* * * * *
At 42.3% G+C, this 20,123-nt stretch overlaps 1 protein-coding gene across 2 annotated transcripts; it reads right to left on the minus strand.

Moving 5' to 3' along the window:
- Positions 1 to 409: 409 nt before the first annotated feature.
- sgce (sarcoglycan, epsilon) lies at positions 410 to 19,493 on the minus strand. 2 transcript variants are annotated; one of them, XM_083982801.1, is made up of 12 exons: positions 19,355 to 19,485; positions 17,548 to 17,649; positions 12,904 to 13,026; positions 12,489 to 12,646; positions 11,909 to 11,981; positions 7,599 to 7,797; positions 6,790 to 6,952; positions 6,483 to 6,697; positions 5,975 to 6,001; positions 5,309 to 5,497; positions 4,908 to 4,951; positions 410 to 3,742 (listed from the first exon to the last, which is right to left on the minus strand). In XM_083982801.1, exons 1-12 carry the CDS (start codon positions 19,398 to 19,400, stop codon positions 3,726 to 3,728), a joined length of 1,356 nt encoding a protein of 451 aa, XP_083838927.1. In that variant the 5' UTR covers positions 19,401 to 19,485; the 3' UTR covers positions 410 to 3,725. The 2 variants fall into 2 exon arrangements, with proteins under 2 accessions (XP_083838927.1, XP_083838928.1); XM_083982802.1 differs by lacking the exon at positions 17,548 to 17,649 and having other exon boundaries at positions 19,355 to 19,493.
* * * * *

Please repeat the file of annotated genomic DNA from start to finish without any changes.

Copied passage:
At 42.3% G+C, this 20,123-nt stretch overlaps 1 protein-coding gene across 2 annotated transcripts; it reads right to left on the minus strand.

Moving 5' to 3' along the window:
- Positions 1 to 409: 409 nt before the first annotated feature.
- sgce (sarcoglycan, epsilon) lies at positions 410 to 19,493 on the minus strand. 2 transcript variants are annotated; one of them, XM_083982801.1, is made up of 12 exons: positions 19,355 to 19,485; positions 17,548 to 17,649; positions 12,904 to 13,026; positions 12,489 to 12,646; positions 11,909 to 11,981; positions 7,599 to 7,797; positions 6,790 to 6,952; positions 6,483 to 6,697; positions 5,975 to 6,001; positions 5,309 to 5,497; positions 4,908 to 4,951; positions 410 to 3,742 (listed from the first exon to the last, which is right to left on the minus strand). In XM_083982801.1, exons 1-12 carry the CDS (start codon positions 19,398 to 19,400, stop codon positions 3,726 to 3,728), a joined length of 1,356 nt encoding a protein of 451 aa, XP_083838927.1. In that variant the 5' UTR covers positions 19,401 to 19,485; the 3' UTR covers positions 410 to 3,725. The 2 variants fall into 2 exon arrangements, with proteins under 2 accessions (XP_083838927.1, XP_083838928.1); XM_083982802.1 differs by lacking the exon at positions 17,548 to 17,649 and having other exon boundaries at positions 19,355 to 19,493.